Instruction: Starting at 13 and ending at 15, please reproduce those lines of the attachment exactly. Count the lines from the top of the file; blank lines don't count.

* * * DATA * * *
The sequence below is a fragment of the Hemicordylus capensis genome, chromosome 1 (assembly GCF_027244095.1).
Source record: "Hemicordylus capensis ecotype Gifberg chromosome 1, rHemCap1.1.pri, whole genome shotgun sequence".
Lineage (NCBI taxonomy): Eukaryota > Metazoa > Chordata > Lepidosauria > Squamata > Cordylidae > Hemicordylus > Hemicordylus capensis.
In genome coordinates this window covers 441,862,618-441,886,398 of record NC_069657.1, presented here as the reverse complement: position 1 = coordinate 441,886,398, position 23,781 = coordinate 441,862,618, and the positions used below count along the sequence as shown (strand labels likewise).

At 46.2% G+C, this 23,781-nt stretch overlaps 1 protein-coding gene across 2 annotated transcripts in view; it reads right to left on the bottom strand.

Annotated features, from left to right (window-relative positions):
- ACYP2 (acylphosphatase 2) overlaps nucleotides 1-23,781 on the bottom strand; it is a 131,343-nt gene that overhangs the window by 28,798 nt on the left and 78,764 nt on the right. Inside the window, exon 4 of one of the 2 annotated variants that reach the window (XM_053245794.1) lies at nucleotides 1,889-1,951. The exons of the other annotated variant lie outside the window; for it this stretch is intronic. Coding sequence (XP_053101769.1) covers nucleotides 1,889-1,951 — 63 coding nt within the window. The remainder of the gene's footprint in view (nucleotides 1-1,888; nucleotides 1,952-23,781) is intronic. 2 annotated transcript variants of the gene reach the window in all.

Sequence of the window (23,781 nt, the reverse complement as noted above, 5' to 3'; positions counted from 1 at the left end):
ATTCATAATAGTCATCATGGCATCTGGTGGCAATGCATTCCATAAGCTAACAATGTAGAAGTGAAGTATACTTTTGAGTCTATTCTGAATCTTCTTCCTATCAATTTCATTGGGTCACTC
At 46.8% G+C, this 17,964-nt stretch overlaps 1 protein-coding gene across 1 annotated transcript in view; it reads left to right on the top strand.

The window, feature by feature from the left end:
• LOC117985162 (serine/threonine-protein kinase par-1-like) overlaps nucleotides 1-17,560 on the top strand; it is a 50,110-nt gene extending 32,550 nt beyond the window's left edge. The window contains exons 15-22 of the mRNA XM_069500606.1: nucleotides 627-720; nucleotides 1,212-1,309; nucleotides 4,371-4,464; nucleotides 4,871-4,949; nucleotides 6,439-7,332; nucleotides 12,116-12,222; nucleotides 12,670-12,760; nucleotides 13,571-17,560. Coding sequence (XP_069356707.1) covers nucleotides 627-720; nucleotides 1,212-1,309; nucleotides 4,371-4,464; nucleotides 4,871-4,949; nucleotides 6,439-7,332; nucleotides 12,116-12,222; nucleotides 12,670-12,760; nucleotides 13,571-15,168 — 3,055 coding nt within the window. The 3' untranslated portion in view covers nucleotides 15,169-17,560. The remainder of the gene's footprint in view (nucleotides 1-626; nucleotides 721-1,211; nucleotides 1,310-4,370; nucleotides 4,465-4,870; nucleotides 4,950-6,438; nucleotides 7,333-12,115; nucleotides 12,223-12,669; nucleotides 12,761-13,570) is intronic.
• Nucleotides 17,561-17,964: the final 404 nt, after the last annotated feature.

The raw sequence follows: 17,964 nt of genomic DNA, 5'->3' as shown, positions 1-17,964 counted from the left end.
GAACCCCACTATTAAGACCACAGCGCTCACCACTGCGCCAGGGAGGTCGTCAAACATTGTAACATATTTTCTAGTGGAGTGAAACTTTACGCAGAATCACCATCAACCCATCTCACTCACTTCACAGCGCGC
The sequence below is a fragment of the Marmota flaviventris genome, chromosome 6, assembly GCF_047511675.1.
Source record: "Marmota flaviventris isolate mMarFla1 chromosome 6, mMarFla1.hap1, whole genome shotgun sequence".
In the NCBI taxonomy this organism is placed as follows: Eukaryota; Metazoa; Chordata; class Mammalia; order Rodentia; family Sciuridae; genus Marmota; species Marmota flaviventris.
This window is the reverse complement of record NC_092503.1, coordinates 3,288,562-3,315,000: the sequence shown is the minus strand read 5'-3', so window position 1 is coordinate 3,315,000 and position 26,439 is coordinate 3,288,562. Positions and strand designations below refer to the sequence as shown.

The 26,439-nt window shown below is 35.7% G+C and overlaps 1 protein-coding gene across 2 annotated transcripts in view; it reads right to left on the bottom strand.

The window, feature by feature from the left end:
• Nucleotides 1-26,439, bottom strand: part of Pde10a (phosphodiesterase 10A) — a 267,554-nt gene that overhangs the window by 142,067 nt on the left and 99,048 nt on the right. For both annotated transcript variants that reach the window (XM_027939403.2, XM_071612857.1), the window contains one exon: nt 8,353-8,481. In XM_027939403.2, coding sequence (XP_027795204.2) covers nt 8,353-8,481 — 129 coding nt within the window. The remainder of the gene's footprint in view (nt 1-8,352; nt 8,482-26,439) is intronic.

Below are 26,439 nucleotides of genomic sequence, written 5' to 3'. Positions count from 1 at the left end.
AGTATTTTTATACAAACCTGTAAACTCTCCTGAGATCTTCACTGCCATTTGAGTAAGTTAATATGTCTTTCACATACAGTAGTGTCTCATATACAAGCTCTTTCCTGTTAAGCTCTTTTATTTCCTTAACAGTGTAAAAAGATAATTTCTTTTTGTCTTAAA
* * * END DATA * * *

• Nucleotides 17,561-17,964: the final 404 nt, after the last annotated feature.

The raw sequence follows: 17,964 nt of genomic DNA, 5'->3' as shown, positions 1-17,964 counted from the left end.
GAACCCCACTATTAAGACCACAGCGCTCACCACTGCGCCAGGGAGGTCGTCAAACATTGTAACATATTTTCTAGTGGAGTGAAACTTTACGCAGAATCACCATCAACCCATCTCACTCACTTCACAGCGCGC